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What Is the Relationship Between Testosterone and Brain Function?

Written by Author - Authors Medical experts of the National HRT Clinic - November 19, 2020

There is a link between testosterone and healthy brain function.

Testosterone is a critical hormone. It is essential for many aspects of a man’s health, including bone and muscle growth, sperm development, sexual performance, and fat metabolism. In addition to the many ways that testosterone contributes to a man’s (as well as a woman’s!) health, it also has an important effect on brain activity. That’s because certain regions of the brain are full of testosterone receptors and are subject to its influence.

This is important because when testosterone binds to those receptors, blood flow appears to increase to areas that are responsible for several brain functions. Specifically, testosterone seems to “light up,” those areas responsible for cognition and memory.

Therefore, doctors know that when your body’s natural testosterone levels decline, specific brain functions can, too.

How Does Low Testosterone Affect the Brain?


A testosterone deficiency, or low testosterone, can impact you brain function in three main ways: memory, focus and cognition. There are also impacts beyond impairment of brain function. Low testosterone also effects emotional stability and mental health.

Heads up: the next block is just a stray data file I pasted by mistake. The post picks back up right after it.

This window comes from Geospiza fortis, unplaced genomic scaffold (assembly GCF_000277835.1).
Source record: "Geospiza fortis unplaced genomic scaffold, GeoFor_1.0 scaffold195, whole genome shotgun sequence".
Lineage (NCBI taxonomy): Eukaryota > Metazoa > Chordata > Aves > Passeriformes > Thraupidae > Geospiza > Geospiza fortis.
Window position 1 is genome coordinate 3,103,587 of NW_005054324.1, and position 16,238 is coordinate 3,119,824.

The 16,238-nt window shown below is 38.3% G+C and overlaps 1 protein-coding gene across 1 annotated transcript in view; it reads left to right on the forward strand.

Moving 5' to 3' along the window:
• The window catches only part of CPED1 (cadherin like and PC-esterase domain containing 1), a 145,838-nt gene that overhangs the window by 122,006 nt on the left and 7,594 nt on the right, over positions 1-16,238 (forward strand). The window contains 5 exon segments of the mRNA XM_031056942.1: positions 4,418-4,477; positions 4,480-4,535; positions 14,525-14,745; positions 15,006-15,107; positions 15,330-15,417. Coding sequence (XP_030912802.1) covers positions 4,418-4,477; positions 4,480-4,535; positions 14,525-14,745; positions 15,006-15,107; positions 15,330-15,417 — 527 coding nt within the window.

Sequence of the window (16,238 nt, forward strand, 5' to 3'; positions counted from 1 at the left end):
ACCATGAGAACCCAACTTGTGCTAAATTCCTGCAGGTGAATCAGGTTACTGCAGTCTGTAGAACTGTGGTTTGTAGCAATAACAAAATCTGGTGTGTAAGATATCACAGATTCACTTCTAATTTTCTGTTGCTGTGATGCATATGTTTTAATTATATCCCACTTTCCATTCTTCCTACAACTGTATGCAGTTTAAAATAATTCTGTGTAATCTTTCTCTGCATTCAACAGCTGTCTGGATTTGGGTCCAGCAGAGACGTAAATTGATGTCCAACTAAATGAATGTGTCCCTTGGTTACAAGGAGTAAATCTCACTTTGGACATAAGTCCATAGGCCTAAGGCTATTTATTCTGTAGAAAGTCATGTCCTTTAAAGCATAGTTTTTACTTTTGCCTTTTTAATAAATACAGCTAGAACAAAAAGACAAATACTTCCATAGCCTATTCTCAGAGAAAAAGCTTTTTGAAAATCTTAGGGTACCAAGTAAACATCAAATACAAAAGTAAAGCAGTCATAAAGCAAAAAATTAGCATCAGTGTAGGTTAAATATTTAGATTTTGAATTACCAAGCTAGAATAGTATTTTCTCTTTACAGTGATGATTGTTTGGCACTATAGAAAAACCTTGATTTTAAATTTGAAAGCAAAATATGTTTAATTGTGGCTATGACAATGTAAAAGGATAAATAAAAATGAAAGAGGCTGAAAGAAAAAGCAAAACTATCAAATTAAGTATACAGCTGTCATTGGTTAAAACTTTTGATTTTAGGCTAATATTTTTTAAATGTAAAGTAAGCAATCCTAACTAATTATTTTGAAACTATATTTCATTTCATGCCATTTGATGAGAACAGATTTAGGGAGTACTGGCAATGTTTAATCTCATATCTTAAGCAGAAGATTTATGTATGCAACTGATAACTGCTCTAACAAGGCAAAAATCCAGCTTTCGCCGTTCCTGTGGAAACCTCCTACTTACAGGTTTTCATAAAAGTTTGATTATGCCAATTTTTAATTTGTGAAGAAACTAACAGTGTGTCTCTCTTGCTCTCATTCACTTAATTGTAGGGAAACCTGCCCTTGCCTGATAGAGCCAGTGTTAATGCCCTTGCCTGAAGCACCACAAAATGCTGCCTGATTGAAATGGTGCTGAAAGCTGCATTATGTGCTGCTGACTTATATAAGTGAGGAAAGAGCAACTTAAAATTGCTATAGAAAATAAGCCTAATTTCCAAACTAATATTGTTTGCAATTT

Older men, and particularly, menopausal women, complain of a condition known as “brain fog.” Brain fog relates to memory issues, a general sense of mental clarity, and an inability to focus on tasks. Taken together, these create a “cloudiness” in your mind that doctors refer to as “brain fog.” In many studies, low testosterone has been shown to contribute to brain fog.

Low testosterone negatively impacts memory, cognition and your ability to process information.

How Does Low Testosterone Impact Cognition?

Maintaining healthy testosterone levels, helps you to stay sharp mentally, and preserve high cognitive acuity. Cognitive abilities drop in men with low testosterone. When your testosterone levels are below normal, you may find it difficult to find words when speaking, or easily lose your train of thought during a conversation. This can have a negative impact on job performance.

Men with low T have also reported that it becomes difficult to process new information, and learning new tasks becomes tough, or impossible. This is because research has shown that low testosterone makes it difficult to absorb new details or store new information. This may be way many older people find it very hard to embrace new things such as smart phones and computers.

How Does Low Testosterone Impact Memory?


Several studies have indicated that age-related testosterone loss, is responsible for much of the memory loss typically experienced by older men. Discussing his research into low testosterone and memory loss, Researcher Jeri Janowsky, PhD, professor of behavioral neuroscience and neurology at the Oregon Health & Science University, said that men with low testosterone can “immediately get the information, but then the [brain] can’t consolidate it and send it off for storage.